Rare mandolin banjo built under patent by August Pollmann of New York. Banjo mandolins with a mandolin neck and a banjo body are common, but this is very unusual (I've only seen a couple in the last 30 years). The headstock roundel reads August Pollmann's Royal Mandoline Banjo, and various patent dates on tuners, headstock and body suggest a date in the later 1880s or possibly 1890s.
The top is of fine-grained spruce, with violin-style purfling. This insturment is probably from the middle of the original range, as the back and sides are of maple, combed with a grained finish to resemble Brazilian rosewood. (The other one I've seen was fancier, and was definitely real Braz.)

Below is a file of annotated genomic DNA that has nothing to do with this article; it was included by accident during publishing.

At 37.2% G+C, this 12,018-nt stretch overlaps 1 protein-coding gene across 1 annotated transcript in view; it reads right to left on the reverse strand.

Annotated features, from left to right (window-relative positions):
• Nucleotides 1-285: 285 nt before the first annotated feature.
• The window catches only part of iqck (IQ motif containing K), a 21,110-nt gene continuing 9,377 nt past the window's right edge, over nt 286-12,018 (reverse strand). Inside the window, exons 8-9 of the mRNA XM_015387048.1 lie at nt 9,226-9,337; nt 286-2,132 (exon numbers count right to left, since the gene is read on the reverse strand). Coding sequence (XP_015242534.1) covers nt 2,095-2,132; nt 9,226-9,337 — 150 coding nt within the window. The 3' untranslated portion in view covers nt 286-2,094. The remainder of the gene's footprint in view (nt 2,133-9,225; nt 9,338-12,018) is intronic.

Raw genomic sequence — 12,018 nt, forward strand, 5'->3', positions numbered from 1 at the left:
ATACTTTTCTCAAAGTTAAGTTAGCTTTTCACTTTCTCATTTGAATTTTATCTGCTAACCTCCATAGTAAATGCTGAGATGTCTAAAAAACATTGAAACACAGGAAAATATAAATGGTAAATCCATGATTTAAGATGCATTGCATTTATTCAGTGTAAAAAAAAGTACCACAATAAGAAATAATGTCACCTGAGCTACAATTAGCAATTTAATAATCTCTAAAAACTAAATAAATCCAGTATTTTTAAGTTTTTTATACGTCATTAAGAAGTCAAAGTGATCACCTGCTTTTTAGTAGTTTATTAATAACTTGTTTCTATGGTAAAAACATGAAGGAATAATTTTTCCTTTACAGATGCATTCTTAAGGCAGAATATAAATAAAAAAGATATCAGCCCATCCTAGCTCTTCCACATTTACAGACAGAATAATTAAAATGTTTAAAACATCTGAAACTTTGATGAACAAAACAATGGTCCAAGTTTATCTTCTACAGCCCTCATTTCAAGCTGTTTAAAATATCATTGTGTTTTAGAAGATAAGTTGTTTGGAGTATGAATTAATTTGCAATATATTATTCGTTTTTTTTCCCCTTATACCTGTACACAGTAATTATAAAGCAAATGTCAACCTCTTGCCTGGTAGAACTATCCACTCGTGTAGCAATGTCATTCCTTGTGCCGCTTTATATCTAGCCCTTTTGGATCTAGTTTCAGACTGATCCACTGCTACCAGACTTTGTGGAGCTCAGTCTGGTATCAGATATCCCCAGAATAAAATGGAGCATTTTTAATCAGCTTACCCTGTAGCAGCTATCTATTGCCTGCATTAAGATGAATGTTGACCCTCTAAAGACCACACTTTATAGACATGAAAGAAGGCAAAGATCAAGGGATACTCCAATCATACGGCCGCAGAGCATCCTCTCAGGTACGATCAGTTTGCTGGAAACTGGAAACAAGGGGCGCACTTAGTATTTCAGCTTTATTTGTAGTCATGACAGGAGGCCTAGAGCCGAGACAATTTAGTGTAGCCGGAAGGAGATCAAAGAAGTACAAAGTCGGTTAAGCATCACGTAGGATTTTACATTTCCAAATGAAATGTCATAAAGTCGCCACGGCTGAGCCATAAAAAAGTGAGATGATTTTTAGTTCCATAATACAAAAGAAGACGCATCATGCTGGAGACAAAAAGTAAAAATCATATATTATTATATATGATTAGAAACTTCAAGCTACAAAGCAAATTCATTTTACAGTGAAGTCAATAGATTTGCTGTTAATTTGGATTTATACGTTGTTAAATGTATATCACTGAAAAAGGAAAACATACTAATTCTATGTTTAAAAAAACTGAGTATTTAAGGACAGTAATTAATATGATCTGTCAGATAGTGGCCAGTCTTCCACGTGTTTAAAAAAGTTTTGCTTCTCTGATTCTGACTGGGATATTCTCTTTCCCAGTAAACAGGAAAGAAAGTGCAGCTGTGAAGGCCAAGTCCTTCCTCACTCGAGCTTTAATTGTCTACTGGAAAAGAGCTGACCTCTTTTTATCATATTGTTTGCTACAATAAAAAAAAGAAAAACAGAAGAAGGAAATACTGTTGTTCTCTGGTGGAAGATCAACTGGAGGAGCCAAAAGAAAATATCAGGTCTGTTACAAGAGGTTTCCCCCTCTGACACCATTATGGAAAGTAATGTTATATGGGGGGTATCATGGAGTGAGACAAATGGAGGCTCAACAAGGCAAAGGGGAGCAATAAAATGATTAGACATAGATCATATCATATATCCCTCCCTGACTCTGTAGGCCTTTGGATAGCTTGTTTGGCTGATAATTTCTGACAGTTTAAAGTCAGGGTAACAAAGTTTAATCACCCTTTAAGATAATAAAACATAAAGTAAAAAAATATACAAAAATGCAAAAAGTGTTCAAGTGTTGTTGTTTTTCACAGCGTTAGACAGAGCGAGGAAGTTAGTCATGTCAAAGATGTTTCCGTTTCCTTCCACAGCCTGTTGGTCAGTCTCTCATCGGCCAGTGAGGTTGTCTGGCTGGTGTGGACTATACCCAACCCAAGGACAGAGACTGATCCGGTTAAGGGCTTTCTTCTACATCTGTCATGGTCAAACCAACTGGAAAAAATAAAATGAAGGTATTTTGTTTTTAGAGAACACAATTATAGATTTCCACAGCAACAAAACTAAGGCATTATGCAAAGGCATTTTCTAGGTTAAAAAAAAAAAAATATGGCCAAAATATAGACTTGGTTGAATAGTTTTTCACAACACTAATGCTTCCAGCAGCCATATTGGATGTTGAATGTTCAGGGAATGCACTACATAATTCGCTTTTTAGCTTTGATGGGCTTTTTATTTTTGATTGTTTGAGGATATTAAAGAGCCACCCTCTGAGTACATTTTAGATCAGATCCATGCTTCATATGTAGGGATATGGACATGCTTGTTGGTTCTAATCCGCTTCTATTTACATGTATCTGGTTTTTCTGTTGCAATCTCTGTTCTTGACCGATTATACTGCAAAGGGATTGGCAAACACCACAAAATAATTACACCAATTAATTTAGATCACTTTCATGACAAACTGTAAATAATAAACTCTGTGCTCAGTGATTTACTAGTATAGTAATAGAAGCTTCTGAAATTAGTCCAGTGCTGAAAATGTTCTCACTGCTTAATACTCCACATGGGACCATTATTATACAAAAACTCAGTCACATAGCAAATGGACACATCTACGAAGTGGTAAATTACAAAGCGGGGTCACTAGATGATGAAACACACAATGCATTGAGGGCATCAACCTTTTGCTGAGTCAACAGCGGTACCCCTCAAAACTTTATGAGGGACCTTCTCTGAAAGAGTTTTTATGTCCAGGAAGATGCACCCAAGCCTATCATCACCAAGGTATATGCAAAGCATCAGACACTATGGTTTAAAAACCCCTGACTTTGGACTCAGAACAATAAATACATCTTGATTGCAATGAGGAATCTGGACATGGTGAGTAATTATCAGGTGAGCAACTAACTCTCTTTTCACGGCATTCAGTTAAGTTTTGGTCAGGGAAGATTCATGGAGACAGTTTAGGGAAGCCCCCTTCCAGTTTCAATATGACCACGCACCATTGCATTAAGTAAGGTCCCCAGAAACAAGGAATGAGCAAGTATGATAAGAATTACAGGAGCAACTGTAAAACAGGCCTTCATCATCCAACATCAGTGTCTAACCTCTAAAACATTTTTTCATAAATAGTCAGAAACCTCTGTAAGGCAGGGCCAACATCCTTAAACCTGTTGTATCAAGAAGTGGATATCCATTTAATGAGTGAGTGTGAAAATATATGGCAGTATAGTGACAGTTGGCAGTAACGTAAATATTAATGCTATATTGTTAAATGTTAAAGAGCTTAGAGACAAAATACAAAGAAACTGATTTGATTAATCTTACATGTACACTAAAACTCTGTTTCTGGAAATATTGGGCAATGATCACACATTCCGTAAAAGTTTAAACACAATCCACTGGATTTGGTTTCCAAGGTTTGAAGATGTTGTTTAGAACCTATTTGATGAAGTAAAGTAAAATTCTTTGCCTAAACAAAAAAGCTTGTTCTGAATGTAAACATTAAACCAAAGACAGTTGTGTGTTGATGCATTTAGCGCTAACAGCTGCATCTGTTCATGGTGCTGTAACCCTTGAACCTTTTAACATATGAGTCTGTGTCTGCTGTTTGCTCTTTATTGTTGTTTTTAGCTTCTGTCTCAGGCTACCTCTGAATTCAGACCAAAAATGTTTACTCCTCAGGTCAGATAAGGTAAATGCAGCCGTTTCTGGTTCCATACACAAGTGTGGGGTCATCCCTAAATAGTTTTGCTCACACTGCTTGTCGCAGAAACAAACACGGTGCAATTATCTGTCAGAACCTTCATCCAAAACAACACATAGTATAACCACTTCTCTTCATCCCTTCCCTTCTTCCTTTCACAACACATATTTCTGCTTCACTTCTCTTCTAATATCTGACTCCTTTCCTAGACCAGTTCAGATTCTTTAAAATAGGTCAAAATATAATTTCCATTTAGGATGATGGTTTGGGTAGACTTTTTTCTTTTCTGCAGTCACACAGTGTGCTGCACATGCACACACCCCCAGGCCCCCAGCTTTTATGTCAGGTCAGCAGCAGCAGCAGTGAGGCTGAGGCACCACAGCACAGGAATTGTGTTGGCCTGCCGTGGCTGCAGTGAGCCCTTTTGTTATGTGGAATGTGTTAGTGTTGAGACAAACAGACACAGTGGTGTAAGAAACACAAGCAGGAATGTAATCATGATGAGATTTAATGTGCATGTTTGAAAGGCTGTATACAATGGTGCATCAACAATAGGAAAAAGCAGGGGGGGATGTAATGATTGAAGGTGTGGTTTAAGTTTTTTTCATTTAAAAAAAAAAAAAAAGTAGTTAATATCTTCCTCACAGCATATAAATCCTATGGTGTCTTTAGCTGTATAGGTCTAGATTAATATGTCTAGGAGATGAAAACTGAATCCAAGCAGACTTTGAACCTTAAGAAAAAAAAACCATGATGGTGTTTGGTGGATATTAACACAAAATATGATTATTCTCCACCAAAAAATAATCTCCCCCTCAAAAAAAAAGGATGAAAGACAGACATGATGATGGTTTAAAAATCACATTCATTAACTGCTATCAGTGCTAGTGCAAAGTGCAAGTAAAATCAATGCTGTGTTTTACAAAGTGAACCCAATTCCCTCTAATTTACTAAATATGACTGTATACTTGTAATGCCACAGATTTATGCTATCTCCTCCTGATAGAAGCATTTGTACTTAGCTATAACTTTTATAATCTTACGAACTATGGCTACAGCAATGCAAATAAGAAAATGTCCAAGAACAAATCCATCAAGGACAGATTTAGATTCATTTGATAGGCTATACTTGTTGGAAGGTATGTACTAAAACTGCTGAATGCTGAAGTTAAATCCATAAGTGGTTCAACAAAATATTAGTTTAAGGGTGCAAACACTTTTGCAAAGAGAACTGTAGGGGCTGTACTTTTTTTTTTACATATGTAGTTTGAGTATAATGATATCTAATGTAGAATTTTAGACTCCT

The bridge is non-original, but the tailpiece is marked Wm. Gerke, Providence, RI, and is correct for these instruments. The neck is (probably) Spanish cedar, as used by Martin on some of its plainer instruments, with a 'double cut' style headstock, an ebony nut and a Brazilian rosewood fingerboard.
This instrument is in excellent condition for its age, apart from a scrape across the back, and there is no sign of any repairs having been carried out. It is all original except for the bridge and the (modern) geared fifth peg. Straight neck, low action, no playing issues. Plays like a banjo, but with a subtle, dulcimer-like, sound. Now, when did you last hear the words 'subtle' and 'banjo' used in the same sentence?
The case is c1920s, English.